Cultured Pearls & Lab-Grown Gemstones

A gold ring with a huge blue-green pearl surrounded by little white diamonds 

Those of you who have been a part of the Kamoka community for a while may have noticed that we rarely work with stones. Sustainable mining practices for precious and semi-precious gems are hard to confirm and even when the mining is done with the utmost care, it’s a violent process to the Earth. In years past when we asked gem dealers about the origins of their stones, they would inevitably become flustered and often offended, unable to answer what to us, seemed like a simple and logical question. Fortunately, awareness has increased dramatically over the last several years and it has become easier to find gemstones that are traceable to a source.


Still, mining has never sat well with us, the digging into the Earth, the chance of human exploitation, chemicals, conflict. Enter: lab grown gemstones. Last year, we began working with “jeweler to the stars” Anabela Chan, who is dedicated to making her jewelry as sustainable as possible. She uses almost exclusively lab grown gems as well as recycled metals and our pearls. We dug deeper. We found numerous articles about the sustainable factors of lab grown gems.


A 2014 analysis by consultancy Frost & Sullivan, Environmental Impact Analysis – Production of Rough Diamonds, is what swayed us.   Takeaway statistics include that lab grown diamonds create 4,383 times less waste than mined gems, require 6.8 times less water and consume less than half the energy per carat. They also avoid the toxic chemicals associated with mining. Much has changed since the study was conducted and some of these statistics have been met with disbelief (mostly by people in the mining industry) but to our knowledge, no other studies have been conducted. More data and number crunching are needed. We will continue to educate ourselves.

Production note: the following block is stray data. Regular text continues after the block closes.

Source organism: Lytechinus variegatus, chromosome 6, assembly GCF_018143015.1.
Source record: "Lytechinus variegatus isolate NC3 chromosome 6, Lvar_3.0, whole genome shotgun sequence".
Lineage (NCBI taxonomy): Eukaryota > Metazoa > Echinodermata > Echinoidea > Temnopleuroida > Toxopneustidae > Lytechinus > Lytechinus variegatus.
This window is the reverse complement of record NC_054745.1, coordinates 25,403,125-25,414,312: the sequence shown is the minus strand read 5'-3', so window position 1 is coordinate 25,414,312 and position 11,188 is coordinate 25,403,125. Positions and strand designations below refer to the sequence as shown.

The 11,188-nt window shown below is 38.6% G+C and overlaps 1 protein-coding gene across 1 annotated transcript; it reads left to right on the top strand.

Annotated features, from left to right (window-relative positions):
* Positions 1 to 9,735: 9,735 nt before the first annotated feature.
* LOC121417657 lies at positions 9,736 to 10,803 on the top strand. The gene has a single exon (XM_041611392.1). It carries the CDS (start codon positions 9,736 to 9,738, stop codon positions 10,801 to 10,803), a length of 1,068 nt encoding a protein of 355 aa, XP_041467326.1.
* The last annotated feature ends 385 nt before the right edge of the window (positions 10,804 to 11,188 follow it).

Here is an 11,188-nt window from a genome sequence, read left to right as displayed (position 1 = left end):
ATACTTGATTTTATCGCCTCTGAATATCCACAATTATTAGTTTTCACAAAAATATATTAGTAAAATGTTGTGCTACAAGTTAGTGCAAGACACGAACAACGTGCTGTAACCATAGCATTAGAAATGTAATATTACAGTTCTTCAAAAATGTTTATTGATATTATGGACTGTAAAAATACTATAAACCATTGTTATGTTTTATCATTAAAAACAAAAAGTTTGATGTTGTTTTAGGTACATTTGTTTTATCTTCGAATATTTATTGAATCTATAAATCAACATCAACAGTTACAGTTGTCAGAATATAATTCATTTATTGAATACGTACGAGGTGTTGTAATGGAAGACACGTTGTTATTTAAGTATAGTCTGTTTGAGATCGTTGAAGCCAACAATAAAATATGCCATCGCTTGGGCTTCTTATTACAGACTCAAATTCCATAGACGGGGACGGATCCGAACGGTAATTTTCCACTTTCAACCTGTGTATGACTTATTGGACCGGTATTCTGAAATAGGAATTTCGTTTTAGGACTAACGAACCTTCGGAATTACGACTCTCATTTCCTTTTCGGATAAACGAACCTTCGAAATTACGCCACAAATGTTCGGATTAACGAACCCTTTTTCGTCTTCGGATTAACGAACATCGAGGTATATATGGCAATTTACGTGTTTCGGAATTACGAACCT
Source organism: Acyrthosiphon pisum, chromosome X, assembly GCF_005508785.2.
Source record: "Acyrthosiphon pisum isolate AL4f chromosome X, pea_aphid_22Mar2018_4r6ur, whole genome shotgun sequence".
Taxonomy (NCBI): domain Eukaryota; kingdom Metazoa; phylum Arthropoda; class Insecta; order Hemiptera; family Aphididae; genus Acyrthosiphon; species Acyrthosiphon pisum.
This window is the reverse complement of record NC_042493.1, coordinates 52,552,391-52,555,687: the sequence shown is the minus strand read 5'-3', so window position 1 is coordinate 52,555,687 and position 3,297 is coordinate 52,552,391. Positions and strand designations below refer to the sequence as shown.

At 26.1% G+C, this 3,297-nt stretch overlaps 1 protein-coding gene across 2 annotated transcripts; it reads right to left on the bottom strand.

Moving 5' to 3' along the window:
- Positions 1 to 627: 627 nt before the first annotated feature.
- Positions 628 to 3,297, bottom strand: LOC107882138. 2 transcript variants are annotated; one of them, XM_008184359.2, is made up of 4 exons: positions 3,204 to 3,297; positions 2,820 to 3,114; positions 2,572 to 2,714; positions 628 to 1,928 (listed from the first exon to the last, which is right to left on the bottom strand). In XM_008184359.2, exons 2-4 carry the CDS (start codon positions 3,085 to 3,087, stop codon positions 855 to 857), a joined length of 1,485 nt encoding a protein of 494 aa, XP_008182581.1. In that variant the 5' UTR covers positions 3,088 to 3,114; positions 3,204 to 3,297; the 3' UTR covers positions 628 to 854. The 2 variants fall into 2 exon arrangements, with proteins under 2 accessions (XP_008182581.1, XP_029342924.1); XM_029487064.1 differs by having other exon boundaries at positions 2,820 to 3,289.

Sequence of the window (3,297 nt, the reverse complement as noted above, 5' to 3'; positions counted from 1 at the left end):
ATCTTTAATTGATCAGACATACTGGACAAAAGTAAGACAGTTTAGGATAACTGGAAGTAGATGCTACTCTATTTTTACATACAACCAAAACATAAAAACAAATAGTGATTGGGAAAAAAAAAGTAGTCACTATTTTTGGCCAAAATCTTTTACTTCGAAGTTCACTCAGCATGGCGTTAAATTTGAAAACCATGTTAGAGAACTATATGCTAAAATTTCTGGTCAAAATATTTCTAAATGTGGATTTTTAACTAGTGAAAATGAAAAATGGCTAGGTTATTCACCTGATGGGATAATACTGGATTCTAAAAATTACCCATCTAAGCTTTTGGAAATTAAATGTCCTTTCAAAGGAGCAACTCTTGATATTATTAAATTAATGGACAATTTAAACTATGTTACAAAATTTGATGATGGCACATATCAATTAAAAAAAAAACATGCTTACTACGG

Lab grown gems are not perfect and we’re aware of this. The industry is not transparent, and most reports, likely including the Frost & Sullivan analysis, are biased. Unlike our pearl farming, there are no benefits to the environment from lab grown gem production, besides that it could lessen gem mining. Reduced mining could cause many people (in Africa in particular), to lose much needed jobs in areas where few other opportunities are available . Lab grown gemstones also require significant energy to produce. Many lab grown gem producers are working on using sustainable energy sources and developing ways to make the process less impactful.


When cultured pearls became available in the early 1900s there was pushback that these weren’t “real” pearls, and that misconception remains today. Cultured pearls are real, they are an introduced object (in our case a shell nucleus), covered in the same pearly, nacreous secretions as a naturally forming pearl. These misconceptions about cultured pearls have a lot in common with what people currently think about lab grown gems. Lab grown gemstones are identical, physically to naturally formed, mined gems. Like cultured pearls, lab grown gemstones hold less value than those that were naturally formed. Their affordability makes them an even bigger threat to the mined gem industry. The lower value of lab gems is a good fit for Kamoka because our pearls, rather than the stones, are the focus of our designs.


The harvest of naturally formed pearls is disastrous to the environment, like mining is to the Earth, decimating natural oyster beds and drastically changing ocean environments. Historically laborers were severely mistreated (in our Tuamotu Archipelago, locals still talk about how people suffered brain injuries or death from diving continuously to deep depths to harvest thousands of wild oysters on the bottom of the lagoon). The farming of cultured pearls has helped bring back oyster beds and provides good, much needed jobs to islanders.


We’re only at the beginning of seeing how lab grown gems will change the gem and jewelry industry, but if pearl culture is anything to go by, it will have far more positive ramifications than negative.


You can see our collection of our own sustainably farmed Tahitian pearls paired with lab-grown gemstones here.